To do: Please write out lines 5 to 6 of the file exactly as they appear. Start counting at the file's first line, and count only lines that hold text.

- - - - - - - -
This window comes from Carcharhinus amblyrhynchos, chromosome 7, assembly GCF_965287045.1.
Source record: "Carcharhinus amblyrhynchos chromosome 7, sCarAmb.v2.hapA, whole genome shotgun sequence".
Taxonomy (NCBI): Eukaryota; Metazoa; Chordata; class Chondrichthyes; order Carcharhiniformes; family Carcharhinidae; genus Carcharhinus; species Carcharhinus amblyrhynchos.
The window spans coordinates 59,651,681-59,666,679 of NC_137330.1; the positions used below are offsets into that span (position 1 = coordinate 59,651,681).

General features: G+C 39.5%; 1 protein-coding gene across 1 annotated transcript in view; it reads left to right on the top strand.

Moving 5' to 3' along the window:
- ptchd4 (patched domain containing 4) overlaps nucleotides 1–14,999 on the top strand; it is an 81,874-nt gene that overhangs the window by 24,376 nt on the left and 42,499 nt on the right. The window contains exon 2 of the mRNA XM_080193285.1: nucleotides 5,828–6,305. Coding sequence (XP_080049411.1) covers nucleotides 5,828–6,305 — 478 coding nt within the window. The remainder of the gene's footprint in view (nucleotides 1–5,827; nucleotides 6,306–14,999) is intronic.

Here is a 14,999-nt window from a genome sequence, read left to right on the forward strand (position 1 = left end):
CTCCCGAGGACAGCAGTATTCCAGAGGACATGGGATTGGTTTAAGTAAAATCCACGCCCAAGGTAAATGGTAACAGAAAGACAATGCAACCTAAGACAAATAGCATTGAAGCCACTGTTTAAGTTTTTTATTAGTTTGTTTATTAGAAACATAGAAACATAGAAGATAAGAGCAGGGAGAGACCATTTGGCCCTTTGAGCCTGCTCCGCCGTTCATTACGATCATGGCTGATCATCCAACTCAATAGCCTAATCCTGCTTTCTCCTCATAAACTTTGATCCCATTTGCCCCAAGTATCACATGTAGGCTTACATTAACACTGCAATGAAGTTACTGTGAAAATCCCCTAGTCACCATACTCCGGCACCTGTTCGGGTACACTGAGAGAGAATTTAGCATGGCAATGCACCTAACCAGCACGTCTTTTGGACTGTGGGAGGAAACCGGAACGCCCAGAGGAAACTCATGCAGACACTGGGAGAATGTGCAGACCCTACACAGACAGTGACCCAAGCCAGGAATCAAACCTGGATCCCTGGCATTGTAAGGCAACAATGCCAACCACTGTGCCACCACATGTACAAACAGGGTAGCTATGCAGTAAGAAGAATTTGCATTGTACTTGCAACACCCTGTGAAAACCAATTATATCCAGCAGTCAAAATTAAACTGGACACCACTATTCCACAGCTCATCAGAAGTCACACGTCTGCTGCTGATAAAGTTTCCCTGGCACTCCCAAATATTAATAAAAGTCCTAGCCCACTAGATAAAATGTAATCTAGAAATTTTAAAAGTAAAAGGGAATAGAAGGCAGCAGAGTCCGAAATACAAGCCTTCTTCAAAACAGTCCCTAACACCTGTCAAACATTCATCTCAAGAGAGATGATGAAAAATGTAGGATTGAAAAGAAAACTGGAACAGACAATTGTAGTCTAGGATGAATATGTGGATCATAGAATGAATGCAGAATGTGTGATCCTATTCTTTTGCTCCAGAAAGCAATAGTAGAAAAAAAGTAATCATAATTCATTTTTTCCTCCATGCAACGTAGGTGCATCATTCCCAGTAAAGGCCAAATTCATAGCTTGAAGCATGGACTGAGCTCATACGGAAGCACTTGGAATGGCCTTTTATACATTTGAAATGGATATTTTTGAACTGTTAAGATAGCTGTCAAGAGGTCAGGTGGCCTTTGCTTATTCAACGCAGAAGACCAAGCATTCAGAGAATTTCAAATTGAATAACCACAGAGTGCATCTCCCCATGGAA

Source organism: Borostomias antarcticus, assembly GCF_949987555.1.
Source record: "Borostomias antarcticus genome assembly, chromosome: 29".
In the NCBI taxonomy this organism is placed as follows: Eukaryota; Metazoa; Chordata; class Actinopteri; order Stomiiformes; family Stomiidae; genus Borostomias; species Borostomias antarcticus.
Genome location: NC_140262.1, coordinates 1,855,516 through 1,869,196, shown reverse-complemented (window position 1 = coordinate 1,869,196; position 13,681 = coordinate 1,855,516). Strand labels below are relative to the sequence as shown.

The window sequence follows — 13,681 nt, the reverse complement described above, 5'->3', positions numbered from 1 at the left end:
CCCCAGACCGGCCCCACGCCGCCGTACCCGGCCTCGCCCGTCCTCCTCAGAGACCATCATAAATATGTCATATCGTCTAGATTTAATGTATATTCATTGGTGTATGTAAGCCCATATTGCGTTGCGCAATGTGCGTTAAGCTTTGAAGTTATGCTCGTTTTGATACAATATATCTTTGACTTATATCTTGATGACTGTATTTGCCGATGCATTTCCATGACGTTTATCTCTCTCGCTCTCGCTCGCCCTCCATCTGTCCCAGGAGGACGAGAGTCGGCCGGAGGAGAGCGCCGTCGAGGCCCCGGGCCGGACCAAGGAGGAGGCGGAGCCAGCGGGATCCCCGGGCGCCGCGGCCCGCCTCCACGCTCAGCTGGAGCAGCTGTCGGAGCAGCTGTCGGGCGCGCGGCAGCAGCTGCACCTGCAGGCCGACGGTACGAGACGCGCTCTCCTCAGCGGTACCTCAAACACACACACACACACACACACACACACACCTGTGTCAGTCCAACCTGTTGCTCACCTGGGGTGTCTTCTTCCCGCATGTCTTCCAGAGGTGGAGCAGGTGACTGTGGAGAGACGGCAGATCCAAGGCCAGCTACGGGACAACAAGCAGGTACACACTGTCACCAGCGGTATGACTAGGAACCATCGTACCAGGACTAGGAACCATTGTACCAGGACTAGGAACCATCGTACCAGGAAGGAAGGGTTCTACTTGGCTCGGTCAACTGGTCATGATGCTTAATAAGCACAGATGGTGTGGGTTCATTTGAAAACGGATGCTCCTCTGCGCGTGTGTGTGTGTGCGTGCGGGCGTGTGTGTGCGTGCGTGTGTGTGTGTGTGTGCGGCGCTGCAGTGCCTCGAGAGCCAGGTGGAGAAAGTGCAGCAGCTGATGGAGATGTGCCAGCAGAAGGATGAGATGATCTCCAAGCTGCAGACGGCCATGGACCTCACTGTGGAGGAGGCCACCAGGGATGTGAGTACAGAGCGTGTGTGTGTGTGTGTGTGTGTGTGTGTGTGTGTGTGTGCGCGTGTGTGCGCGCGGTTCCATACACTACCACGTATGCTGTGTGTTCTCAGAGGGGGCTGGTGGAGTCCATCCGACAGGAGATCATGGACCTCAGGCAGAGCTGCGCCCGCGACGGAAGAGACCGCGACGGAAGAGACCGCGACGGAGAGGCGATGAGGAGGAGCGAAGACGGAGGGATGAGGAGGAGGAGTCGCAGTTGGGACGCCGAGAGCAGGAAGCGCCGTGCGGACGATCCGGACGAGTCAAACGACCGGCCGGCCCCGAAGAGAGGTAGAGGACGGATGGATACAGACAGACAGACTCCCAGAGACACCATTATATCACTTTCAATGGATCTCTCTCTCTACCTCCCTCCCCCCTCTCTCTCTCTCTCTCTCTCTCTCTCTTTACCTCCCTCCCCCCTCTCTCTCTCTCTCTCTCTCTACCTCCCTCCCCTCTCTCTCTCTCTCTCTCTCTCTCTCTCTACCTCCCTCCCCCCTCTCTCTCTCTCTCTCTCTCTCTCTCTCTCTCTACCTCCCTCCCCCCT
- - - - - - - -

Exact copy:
General features: G+C 39.5%; 1 protein-coding gene across 1 annotated transcript in view; it reads left to right on the top strand.

Moving 5' to 3' along the window: